Budapest is comprised of Buda on the west side of the Danube River and Pest on the East and is the capital of Hungary.
We arrived in Budapest after a relatively easy drive and checked into our hotel, the Radisson SAS Beke. We headed out to explore and found our way to the Hungarian Parliament building, the second largest Parliament building in Europe next only to the Parliament in England. We learned on our segway tour (Day 2) that there was a competition in Hungary to build a Parliament building. The plans for three different buildings were so great that all three were built in the square. Imre Steindl won the competition but the other two buildings still occupy the square as the Ethnographical Museum and the Ministry of Agriculture. The back of the Parliament faces the river, with stunning views of Castle Hill and the Buda Palace.
After a walk back to the hotel, stopping to scope out some possible restaurant choices for the following day, we got dressed to head out on a romantic dinner cruise on the Danube.
We were welcomed aboard the ship with a choice of a glass of champagne or a palinka (Hungarian double-distilled fruit brandy) and seated at our table. Salon music is performed by three members of the Rajko Folk Orchestra. We set off down the Danube with views of the Four Seasons and the Parliament on our right. We cruised the Danube to Margret Island, then turned around for views of Buda side of the river. We were invited to enjoy a buffet of traditional Hungarian foods including traditional Gulash soup, Tokaj style chicken, Vienna sausage, and stuffed cabbage. Accompaniments were buttered parsley potatoes and a variety of salads. Dinner was followed by an assortment of mini deserts and fresh fruits. We cruised by Castle District, Gellert Hill, and under the Chain, Elizabeth, and Liberty Bridges all by candlelight.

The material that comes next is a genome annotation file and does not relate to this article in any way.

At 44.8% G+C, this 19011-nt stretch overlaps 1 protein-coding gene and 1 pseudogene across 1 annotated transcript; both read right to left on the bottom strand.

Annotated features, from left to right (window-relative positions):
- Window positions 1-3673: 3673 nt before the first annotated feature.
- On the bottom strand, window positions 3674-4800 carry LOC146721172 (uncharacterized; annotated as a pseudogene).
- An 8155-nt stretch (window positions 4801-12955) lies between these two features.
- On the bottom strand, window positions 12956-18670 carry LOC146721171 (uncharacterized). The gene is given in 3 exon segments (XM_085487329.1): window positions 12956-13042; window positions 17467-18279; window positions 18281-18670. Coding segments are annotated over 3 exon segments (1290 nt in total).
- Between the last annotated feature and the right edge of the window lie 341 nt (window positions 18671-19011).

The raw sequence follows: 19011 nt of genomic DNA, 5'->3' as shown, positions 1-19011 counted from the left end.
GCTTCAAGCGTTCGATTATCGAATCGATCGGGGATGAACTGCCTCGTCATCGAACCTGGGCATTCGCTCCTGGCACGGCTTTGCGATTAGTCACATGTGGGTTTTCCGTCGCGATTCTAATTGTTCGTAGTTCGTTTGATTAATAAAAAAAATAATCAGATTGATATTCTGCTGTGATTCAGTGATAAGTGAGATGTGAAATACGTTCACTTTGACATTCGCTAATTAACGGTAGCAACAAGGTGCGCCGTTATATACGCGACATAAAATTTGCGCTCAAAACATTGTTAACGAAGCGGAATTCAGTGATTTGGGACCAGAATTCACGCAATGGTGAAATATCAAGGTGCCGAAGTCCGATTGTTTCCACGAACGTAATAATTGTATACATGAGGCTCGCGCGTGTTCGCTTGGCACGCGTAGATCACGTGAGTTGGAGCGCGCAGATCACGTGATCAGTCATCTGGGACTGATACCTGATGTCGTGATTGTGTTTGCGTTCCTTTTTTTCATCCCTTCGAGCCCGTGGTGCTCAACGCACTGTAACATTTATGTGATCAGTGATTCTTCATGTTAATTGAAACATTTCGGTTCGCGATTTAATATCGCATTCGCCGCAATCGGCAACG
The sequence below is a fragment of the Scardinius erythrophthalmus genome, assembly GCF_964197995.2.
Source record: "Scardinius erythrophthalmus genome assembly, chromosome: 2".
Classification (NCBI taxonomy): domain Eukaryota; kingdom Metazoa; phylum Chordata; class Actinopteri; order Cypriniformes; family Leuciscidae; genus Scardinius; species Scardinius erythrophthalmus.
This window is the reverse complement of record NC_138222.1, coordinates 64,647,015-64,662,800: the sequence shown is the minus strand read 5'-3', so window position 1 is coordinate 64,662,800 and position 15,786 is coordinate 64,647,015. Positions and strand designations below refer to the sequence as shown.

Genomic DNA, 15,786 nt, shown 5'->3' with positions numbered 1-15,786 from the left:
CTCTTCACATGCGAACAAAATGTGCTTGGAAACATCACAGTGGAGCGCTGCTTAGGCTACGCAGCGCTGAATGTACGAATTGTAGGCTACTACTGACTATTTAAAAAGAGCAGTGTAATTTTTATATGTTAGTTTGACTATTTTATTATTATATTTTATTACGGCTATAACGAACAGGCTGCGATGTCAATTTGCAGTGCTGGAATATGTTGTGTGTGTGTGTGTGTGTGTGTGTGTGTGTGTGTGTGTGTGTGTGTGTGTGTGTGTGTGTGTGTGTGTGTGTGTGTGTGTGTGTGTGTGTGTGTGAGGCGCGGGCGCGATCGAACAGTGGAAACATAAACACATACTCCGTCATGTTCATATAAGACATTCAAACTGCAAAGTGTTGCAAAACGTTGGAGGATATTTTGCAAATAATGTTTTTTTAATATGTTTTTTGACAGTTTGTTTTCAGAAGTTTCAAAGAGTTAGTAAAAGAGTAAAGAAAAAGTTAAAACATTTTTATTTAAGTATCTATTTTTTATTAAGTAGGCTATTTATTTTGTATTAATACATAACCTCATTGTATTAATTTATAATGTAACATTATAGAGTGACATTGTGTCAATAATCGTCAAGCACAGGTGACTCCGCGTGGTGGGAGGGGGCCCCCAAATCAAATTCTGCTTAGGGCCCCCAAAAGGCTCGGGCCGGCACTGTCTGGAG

Having read many rave reviews of City Segway Tours, we had to experience it for ourselves! We arrived at the City Segway Tours office and met our guide, Agnes. Another couple from England, Ben & Katie, were also on the tour with us and a nice man named Yew Wei. Yew Wei was the only one that had been on a segway before, so we all got a lesson. We learned how to get on, move forward and back, make turns, go up and down curbs, and how to get off. After the lesson and a little practice in the street, we were off to our first stop: the Opera House on Andrássy Avenue.
Statues of the world’s greatest composers, including Mozart, Beethoven, Verdi adorn the main facade of the Opera House, which was built in 1875. Scenes from the film Evita were also filmed here. We continued on down Budapest’s famous Andrássy Avenue, which is part of UNESCO’s World Heritage Sites list. The street is lined with sycamores and many expensive shops such as Louis Vuitton, Dior, and Gucci.
Next we zoomed off, with many looks from people on the street, for a quick stop at Vigado Promenade and then onto Vaci Street, which is one of the main pedestrian shopping streets in Budapest. Vaci Street opens into Vörösmarty Square. At the centre of the square facing west is a large statue of poet Mihaly Vorosmarty and at the north end of the square is the famous Cafe Gerbeaud.